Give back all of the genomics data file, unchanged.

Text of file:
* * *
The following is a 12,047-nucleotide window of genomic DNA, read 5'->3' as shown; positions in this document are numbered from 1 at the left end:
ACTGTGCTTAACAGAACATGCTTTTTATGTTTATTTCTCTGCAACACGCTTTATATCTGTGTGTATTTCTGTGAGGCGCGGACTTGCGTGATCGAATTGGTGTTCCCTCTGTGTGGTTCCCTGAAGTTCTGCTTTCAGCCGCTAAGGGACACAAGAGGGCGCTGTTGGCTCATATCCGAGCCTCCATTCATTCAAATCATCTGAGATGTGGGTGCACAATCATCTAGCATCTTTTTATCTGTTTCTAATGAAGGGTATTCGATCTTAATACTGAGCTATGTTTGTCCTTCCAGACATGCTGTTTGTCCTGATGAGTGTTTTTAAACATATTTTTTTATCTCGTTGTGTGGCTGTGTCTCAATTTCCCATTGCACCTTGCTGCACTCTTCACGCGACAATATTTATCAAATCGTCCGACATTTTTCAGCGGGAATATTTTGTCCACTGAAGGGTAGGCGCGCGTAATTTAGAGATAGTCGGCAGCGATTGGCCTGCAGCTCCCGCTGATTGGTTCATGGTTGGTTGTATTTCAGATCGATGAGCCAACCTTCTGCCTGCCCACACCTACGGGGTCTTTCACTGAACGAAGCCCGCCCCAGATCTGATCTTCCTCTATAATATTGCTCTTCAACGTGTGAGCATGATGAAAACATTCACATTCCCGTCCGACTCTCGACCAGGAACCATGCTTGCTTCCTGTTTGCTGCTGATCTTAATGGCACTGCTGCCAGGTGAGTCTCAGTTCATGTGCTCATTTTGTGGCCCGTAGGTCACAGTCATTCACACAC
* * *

The following is a 12,047-nucleotide window of genomic DNA, read 5'->3' as shown; positions in this document are numbered from 1 at the left end:
ACTGTGCTTAACAGAACATGCTTTTTATGTTTATTTCTCTGCAACACGCTTTATATCTGTGTGTATTTCTGTGAGGCGCGGACTTGCGTGATCGAATTGGTGTTCCCTCTGTGTGGTTCCCTGAAGTTCTGCTTTCAGCCGCTAAGGGACACAAGAGGGCGCTGTTGGCTCATATCCGAGCCTCCATTCATTCAAATCATCTGAGATGTGGGTGCACAATCATCTAGCATCTTTTTATCTGTTTCTAATGAAGGGTATTCGATCTTAATACTGAGCTATGTTTGTCCTTCCAGACATGCTGTTTGTCCTGATGAGTGTTTTTAAACATATTTTTTTATCTCGTTGTGTGGCTGTGTCTCAATTTCCCATTGCACCTTGCTGCACTCTTCACGCGACAATATTTATCAAATCGTCCGACATTTTTCAGCGGGAATATTTTGTCCACTGAAGGGTAGGCGCGCGTAATTTAGAGATAGTCGGCAGCGATTGGCCTGCAGCTCCCGCTGATTGGTTCATGGTTGGTTGTATTTCAGATCGATGAGCCAACCTTCTGCCTGCCCACACCTACGGGGTCTTTCACTGAACGAAGCCCGCCCCAGATCTGATCTTCCTCTATAATATTGCTCTTCAACGTGTGAGCATGATGAAAACATTCACATTCCCGTCCGACTCTCGACCAGGAACCATGCTTGCTTCCTGTTTGCTGCTGATCTTAATGGCACTGCTGCCAGGTGAGTCTCAGTTCATGTGCTCATTTTGTGGCCCGTAGGTCACAGTCATTCACACAC